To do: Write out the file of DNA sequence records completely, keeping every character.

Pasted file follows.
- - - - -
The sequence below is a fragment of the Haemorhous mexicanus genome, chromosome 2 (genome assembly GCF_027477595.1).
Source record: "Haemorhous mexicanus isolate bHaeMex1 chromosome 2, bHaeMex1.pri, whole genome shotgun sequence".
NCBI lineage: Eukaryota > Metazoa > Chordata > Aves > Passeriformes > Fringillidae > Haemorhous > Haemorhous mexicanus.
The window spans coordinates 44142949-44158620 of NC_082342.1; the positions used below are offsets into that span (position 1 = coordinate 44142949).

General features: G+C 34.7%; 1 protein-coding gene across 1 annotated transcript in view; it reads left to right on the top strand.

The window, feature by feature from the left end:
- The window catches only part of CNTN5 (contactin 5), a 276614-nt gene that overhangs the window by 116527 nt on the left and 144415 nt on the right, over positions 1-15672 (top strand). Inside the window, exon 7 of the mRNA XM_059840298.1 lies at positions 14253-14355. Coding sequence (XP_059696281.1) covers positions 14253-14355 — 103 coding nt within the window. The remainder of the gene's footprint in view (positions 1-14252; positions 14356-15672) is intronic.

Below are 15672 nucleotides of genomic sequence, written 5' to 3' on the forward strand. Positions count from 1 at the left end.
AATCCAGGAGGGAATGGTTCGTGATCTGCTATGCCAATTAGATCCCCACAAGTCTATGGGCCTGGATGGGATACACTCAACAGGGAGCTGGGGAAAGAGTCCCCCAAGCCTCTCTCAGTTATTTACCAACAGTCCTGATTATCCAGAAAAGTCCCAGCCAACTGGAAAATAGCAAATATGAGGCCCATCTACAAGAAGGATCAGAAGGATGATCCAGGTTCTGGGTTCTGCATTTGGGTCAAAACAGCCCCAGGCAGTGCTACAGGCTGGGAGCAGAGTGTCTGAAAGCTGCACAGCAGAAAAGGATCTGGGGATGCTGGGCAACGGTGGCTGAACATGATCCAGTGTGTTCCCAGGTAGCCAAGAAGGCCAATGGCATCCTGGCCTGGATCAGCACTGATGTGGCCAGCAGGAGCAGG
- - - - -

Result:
The sequence below is a fragment of the Haemorhous mexicanus genome, chromosome 2 (genome assembly GCF_027477595.1).
Source record: "Haemorhous mexicanus isolate bHaeMex1 chromosome 2, bHaeMex1.pri, whole genome shotgun sequence".
NCBI lineage: Eukaryota > Metazoa > Chordata > Aves > Passeriformes > Fringillidae > Haemorhous > Haemorhous mexicanus.
The window spans coordinates 44142949-44158620 of NC_082342.1; the positions used below are offsets into that span (position 1 = coordinate 44142949).

General features: G+C 34.7%; 1 protein-coding gene across 1 annotated transcript in view; it reads left to right on the top strand.

The window, feature by feature from the left end:
- The window catches only part of CNTN5 (contactin 5), a 276614-nt gene that overhangs the window by 116527 nt on the left and 144415 nt on the right, over positions 1-15672 (top strand). Inside the window, exon 7 of the mRNA XM_059840298.1 lies at positions 14253-14355. Coding sequence (XP_059696281.1) covers positions 14253-14355 — 103 coding nt within the window. The remainder of the gene's footprint in view (positions 1-14252; positions 14356-15672) is intronic.

Below are 15672 nucleotides of genomic sequence, written 5' to 3' on the forward strand. Positions count from 1 at the left end.
AATCCAGGAGGGAATGGTTCGTGATCTGCTATGCCAATTAGATCCCCACAAGTCTATGGGCCTGGATGGGATACACTCAACAGGGAGCTGGGGAAAGAGTCCCCCAAGCCTCTCTCAGTTATTTACCAACAGTCCTGATTATCCAGAAAAGTCCCAGCCAACTGGAAAATAGCAAATATGAGGCCCATCTACAAGAAGGATCAGAAGGATGATCCAGGTTCTGGGTTCTGCATTTGGGTCAAAACAGCCCCAGGCAGTGCTACAGGCTGGGAGCAGAGTGTCTGAAAGCTGCACAGCAGAAAAGGATCTGGGGATGCTGGGCAACGGTGGCTGAACATGATCCAGTGTGTTCCCAGGTAGCCAAGAAGGCCAATGGCATCCTGGCCTGGATCAGCACTGATGTGGCCAGCAGGAGCAGG